Imagine a product that sells more as its price increases. Makes anyone hearing this want to get into manufacturing such products, right? These goods sound like the perfect product for you as a manufacturer to make it big – the higher the price, the more the profit.
Welcome to the world of Veblen goods.
What Are Veblen Goods?
A Veblen Good is a product or commodity whose demand increases with an increase in its price.
Coined after American economist Thorstein Veblen, these goods are usually considered to be status symbols – a symbol of wealth, affluence and success.
It does not exactly abide by the law of supply and demand. According to the Law of Supply and Demand – an increase in price causes demand to decrease for a product. But Veblen goods follow the law only till a certain price, after which their demand increases as their prices increase. The effect of increased demand even after increased prices is known as the Veblen Effect. In case the same product is sold for a much lower price, it will not have the same demand.
So, what kind of products become Veblen goods?
Products that are –
…usually tend to be categorized as Veblen goods.
TL;DR: They are goods that people buy when they want to show their wealth, status, class or as an indulgence.
Veblen Goods vs. Giffen Goods
Veblen goods are not to be confused with Giffen goods. Though both Veblen and Giffen goods increases in demand with an increase in price, Veblen goods are high-quality products as opposed to Giffen goods, which are inferior products (staple products) that just have no substitutes.
Demand Curve Of Veblen Goods
The chart depicts the demand-to-preferred price curve for both “Veblen” (OA) and “normal” (OB) goods.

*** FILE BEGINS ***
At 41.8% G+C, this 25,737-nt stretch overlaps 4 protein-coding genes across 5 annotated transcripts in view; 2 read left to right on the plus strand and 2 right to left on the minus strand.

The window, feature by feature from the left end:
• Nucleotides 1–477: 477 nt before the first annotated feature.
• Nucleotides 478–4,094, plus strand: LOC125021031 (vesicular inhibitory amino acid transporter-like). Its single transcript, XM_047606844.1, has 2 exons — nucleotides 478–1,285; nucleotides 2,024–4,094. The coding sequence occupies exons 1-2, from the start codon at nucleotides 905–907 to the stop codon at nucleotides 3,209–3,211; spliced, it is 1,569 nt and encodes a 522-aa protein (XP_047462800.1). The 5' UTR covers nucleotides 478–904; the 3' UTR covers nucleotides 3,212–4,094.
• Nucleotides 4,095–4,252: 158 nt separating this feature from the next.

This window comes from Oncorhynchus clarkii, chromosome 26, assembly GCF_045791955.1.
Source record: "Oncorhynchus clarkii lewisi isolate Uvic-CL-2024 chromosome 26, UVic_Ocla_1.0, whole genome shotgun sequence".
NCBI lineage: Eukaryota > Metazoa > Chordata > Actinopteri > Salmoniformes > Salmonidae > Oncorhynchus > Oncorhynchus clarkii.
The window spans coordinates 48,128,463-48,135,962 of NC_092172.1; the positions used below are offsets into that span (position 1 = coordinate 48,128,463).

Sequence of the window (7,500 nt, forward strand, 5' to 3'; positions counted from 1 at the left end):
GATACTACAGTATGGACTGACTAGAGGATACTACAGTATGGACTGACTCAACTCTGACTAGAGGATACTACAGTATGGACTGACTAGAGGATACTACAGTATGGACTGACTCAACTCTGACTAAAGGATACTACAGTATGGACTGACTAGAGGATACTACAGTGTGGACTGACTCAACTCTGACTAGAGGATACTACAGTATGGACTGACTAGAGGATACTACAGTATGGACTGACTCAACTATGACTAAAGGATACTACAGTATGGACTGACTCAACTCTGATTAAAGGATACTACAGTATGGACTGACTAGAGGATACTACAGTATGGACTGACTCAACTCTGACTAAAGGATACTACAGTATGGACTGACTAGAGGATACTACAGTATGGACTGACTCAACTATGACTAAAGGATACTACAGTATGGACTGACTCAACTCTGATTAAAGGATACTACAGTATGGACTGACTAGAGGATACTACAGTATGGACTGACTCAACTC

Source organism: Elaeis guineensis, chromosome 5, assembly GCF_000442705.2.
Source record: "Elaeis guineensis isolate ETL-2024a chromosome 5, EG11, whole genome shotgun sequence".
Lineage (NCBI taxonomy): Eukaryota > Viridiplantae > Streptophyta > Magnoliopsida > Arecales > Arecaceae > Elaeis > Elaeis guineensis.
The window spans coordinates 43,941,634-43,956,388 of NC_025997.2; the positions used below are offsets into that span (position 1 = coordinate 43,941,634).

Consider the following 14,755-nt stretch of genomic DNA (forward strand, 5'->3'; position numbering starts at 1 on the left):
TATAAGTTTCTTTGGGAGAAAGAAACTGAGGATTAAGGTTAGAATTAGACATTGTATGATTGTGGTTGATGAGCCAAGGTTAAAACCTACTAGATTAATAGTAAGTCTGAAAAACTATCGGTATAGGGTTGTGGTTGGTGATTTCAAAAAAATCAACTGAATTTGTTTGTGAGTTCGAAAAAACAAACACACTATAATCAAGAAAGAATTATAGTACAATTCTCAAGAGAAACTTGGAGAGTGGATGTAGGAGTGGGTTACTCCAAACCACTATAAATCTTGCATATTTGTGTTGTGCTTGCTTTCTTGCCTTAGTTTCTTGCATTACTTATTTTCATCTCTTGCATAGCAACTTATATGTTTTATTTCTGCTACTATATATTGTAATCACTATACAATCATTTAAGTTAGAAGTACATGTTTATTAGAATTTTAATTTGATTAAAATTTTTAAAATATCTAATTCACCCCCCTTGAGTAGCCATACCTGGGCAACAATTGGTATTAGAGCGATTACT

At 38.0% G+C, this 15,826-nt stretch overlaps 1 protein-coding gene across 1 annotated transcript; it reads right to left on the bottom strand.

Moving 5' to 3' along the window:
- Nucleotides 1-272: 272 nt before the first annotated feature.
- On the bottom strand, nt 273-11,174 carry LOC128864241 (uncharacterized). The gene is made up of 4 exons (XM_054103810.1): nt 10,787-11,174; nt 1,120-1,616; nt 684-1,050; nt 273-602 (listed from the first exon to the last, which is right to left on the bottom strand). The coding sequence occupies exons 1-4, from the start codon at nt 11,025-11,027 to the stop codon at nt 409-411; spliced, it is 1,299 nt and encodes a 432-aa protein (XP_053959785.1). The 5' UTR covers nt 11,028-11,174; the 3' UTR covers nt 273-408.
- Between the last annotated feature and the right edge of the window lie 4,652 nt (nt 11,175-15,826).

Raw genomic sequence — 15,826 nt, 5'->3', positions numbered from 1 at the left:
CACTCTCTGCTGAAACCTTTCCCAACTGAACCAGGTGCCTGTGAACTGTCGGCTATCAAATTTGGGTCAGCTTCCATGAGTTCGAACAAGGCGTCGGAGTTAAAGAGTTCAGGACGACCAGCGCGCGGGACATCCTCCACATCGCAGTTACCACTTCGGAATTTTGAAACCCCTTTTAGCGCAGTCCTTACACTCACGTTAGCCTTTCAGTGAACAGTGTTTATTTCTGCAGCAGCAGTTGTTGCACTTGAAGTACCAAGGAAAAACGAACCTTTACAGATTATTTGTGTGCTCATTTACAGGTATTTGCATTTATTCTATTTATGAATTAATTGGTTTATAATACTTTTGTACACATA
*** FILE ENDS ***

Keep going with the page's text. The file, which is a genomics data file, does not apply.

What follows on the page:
This chart sums up the Veblen Effect nicely. Instead of demand and price being inversely proportional, as it is for “normal goods”, the demand for Veblen goods increases with the increase in its price.
The Case Of Conspicuous Consumption
In the 19th Century, Thorstein Veblen coined the term “Conspicuous Consumption” on the behavior of the richer members of the society to spend on goods and products that tended to increase the prestige, social power and status.
It referred to the mindset of purchasing a good just for its perceived wealth rather than by taking into account the intrinsic, practical utility, services and features it offered. This was found to be also exhibited by those not well-off as it helps hide their actual wealth and make others perceive them as wealthy, helping them psychologically combat the impression of poverty.
In today’s terms, it can be referred to as “consumerism” or “brand consciousness”. It is all about image and perception.
Examples of Veblen Goods
Veblen goods play into the “conspicuous consumption” behaviors of the populace – generally the wealthy or ones with disposable incomes.
Take the example of luxury cars – a Rolls Royce is attractive to a consumer for many reasons but mainly because of its value as a status symbol. The same Rolls Royce would not be as prestigious if it were the same price as a Prius.
Only a few people can afford it due to its astronomically high price. But this makes it enticing for some wealthy individuals creating more demand as its actual price and exclusivity increases.
Another example of a commodity turned into luxury are diamonds. Diamonds for one don’t fall under the regular law of demand and supply. But they were not so at first and instead converted into Veblen goods thanks to brilliant marketing by De Beers, world’s leading diamond company.
The American clothing and skateboarding brand Supreme is one great example of a Veblen brand. It has had unprecedented fame and demand for their “Supreme” branded products. Supreme reached this status by limiting their supply. Instead of ramping up production to meet the demand, it cleverly made sure there was a limited amount of merchandise available at any time – creating exclusivity and driving up the price as well as demand.
They even sold a brick, emblazoned with its logo for $30. The “Supreme” brick now resells for $100 – $999.
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